I don’t want to overdo it, but once or twice each spring, I deign to allow y’all horticulturally challenged types access, by way of a terse but vigorous little Q&A, to the vast ol’ moi stores of gardening expertise.
Not to brag, but I’ve heard that Janet Carson eats her heart out over these things. I’m glad to do it. As they say, noblesse oblige is its own reward. So without further ado, your Qs, my As —
Q. This old pollen is said to be the heaviest ever measured this year. I was wondering, is it good for anything at all? Why couldn’t I whisk-broom a couple tons up off my cars and sell it in these health-food stores that already charge more for a package of “bee pollen” than you’d have to pay for the same amount of gold dust or cocaine? Why hasn’t somebody thought of this?
A. Type A Arkansas pollen is not something to fool around with.
Snorting it can cause one’s head to swell in a weird and felonious way, like SpongeBob’s, Herman Munster’s, or Pat Robertson’s. The condition isn’t permanent but it sure is scary while it lasts. Merely licking the stuff off of flat surfaces such as patio furniture or the hoods of automobiles or the sacroiliacs of toads has been known to cause brain damage of the kind you see in the state legislature and in certain of the more phantasmagorical evangelical sects. Get one of the Say No to Pollen bumper stickers and live by it.
Q. I’ve heard that the Quapaw Indians of this area grew their corn real tall by planting each stalk over a large fish netted in the Arkansas River. My question is, why didn’t they just eat the fish?
A. Without the corn, pinhead, they wouldn’t have had hushpuppies to go with the fish, so what would the point have been? And what about the drink and dessert? Corn squeezings made just about everybody’s favorite frontier libation, but fish squeezings? Gad and egad! And corn pudding vs. fish pudding is a no-brainer, in my opinion.
Q. I know earthworms are essential but my boy keeps digging up all of ours for fish bait. I’ve tried spanking, scolding, time out, sending to bed without supper, and other punishments, but none seems to work. Does this mean my turnips are doomed?
A. How you discipline your earthworms is no concern of mine, but I can tell you from experience that scolding just don’t get the job done. They just won’t listen. Perhaps they can’t. And spanking one, especially if you do it with any enthusiasm, is almost guaranteed to create a big mess. Maybe you should focus your correctional efforts on the boy. Sorry to have to tell you but turnips grown in earthworm-depleted soil nearly always turn out looking like prunes, swimmers’ thumbs, or bulimic tubers.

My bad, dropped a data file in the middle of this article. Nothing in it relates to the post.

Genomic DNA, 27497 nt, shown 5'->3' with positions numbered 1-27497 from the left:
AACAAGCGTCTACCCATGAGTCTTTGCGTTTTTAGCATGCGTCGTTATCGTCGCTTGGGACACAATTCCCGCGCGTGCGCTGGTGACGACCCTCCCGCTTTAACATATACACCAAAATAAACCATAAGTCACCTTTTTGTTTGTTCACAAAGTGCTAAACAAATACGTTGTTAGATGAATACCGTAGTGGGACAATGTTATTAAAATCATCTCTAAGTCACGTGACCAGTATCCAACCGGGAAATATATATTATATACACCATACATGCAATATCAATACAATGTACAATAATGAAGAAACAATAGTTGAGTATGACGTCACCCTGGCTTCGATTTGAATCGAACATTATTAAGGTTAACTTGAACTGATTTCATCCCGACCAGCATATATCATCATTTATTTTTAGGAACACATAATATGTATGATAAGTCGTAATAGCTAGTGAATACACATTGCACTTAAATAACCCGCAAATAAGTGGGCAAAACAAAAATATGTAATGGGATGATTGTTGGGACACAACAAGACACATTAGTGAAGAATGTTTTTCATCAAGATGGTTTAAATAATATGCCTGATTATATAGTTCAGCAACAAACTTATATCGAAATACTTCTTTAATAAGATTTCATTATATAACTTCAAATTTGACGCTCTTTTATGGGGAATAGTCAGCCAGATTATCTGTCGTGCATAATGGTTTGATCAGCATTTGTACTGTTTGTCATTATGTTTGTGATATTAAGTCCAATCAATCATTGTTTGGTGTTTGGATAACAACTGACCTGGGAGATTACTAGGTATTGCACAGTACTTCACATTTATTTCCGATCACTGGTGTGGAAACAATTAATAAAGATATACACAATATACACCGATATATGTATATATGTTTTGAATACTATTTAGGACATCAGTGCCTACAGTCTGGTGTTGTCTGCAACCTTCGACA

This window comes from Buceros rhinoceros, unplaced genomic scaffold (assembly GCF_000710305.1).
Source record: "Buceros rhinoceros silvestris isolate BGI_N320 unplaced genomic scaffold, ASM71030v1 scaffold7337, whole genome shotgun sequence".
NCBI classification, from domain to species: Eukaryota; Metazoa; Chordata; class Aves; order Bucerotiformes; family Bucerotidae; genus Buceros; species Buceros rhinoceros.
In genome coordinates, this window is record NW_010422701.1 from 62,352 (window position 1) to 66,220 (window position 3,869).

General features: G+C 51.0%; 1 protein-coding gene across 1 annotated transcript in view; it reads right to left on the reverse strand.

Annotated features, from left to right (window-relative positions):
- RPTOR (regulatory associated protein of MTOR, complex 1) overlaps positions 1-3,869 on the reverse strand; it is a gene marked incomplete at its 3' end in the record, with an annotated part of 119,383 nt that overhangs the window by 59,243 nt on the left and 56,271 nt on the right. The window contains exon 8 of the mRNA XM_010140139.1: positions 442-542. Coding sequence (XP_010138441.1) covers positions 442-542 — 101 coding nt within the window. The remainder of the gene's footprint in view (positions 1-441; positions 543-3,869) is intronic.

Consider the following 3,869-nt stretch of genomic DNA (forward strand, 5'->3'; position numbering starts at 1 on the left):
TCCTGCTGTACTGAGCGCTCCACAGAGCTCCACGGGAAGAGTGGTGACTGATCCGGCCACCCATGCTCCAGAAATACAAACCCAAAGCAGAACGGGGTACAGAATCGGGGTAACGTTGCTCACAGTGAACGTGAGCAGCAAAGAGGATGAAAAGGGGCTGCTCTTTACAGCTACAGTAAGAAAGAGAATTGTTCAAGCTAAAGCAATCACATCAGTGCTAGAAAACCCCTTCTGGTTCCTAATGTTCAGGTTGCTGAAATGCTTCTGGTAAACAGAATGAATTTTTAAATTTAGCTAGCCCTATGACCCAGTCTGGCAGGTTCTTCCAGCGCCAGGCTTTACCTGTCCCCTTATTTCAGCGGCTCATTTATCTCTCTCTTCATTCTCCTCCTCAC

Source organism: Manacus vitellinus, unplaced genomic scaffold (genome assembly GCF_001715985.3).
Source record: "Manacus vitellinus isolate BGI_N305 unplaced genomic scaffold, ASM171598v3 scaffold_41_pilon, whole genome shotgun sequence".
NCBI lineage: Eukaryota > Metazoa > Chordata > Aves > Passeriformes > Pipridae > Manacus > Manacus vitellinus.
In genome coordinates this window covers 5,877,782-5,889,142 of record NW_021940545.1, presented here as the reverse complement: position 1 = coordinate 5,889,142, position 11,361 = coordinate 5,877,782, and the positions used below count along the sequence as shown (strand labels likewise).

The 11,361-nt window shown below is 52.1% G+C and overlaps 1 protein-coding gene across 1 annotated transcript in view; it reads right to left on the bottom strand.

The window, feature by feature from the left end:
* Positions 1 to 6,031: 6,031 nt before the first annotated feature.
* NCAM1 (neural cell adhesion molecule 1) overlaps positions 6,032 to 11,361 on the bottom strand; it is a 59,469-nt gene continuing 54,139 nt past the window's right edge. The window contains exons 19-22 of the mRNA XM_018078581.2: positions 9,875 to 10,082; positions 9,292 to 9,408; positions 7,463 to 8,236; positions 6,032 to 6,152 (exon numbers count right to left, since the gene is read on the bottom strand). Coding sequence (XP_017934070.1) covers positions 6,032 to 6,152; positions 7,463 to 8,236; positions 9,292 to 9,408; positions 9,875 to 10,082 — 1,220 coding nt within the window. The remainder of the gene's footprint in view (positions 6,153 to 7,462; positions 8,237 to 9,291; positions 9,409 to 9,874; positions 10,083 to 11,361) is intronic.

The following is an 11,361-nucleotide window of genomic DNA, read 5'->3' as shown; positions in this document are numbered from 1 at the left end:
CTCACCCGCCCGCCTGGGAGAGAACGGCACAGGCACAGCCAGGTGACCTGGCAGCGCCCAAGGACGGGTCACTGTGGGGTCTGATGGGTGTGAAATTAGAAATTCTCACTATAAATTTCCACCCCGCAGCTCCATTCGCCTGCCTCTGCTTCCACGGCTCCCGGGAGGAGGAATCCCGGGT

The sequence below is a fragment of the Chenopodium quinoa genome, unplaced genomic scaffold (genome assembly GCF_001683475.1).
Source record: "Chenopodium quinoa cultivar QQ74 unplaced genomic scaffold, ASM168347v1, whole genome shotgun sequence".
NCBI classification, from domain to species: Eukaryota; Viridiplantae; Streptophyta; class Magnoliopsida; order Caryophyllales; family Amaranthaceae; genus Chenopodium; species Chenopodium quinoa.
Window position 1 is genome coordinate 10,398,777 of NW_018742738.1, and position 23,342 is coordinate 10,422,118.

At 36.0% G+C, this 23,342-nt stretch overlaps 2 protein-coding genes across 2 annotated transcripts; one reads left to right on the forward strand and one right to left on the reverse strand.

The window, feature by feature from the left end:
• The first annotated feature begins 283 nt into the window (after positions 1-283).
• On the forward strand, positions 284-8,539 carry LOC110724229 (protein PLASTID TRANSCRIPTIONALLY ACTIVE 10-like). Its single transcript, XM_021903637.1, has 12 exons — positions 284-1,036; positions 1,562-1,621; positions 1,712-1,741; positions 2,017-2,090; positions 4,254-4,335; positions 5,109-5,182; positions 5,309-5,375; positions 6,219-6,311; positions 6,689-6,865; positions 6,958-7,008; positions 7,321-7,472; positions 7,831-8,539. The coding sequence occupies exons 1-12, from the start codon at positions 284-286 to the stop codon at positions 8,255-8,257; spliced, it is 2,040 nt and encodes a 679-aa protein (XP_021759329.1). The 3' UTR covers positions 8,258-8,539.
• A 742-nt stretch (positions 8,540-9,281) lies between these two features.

Q. I’m wanting to become a vintner, making authentic Arkansas wine out of authentic Arkansas materials — mushmelons, red haws, farkleberries, soybeans, and so forth. Do you have any tips?
A. I made some sweetgum wine one time, and my assembled expert tasters unanimously agreed that it truly and exquisitely sucked. They spat it out and went home. One of them got an unlisted number. The wine made from the slime you get off of catfish also turned out unsuccessfully. My p.r. firm did a nice job of promoting it — “all natural ingredients… no artificial flavors or colors added” — but the government insisted that the label include a warning about the gag reflex thing. My recommendation is that rather than going to all the trouble and expense, and courting almost inevitable disappointment, you start a personal collection of better vintages of some of the popular local private labels, such as the Road Kill Family Winery that took over some of the old pickle-packing ruins up near Atkins.
Q. The county agent recommended 13-13-13 fertilizer for my lawn. What do those numbers mean?
A. I found out the hard way that those numbers have to do with a dice game called craps. If you roll 13 three times in a row, you win. Otherwise, you don’t. At least that’s how it was explained to me. I’d have your local constable check out that county agent if I were you. If a meaningful percentage of your life savings is still intact.
Q. Are yams the same thing as sweet potatoes? Also, what’s the difference between Irish and Idaho and Lyonnaise?
A. Yams and sweet potatoes are similar but one has long tough hairs growing out of it and the other doesn’t. Which is which doesn’t really matter, now, does it? When Popeye sang I yam what I yam, he meant no insult to sweet potatoes. Yams just fit the meter of the song better. In fact, the original words were, “I sweet potato what I sweet potato and that’s all that I sweet potato, I’m Popeye the sailor man.” Popeye’s creator, E.C. Segar, heard this several times before saying, “That’s all I can stands and I can’t stands no more.” That’s how it became yams.
I have neither the space nor the patience for that second question of yours.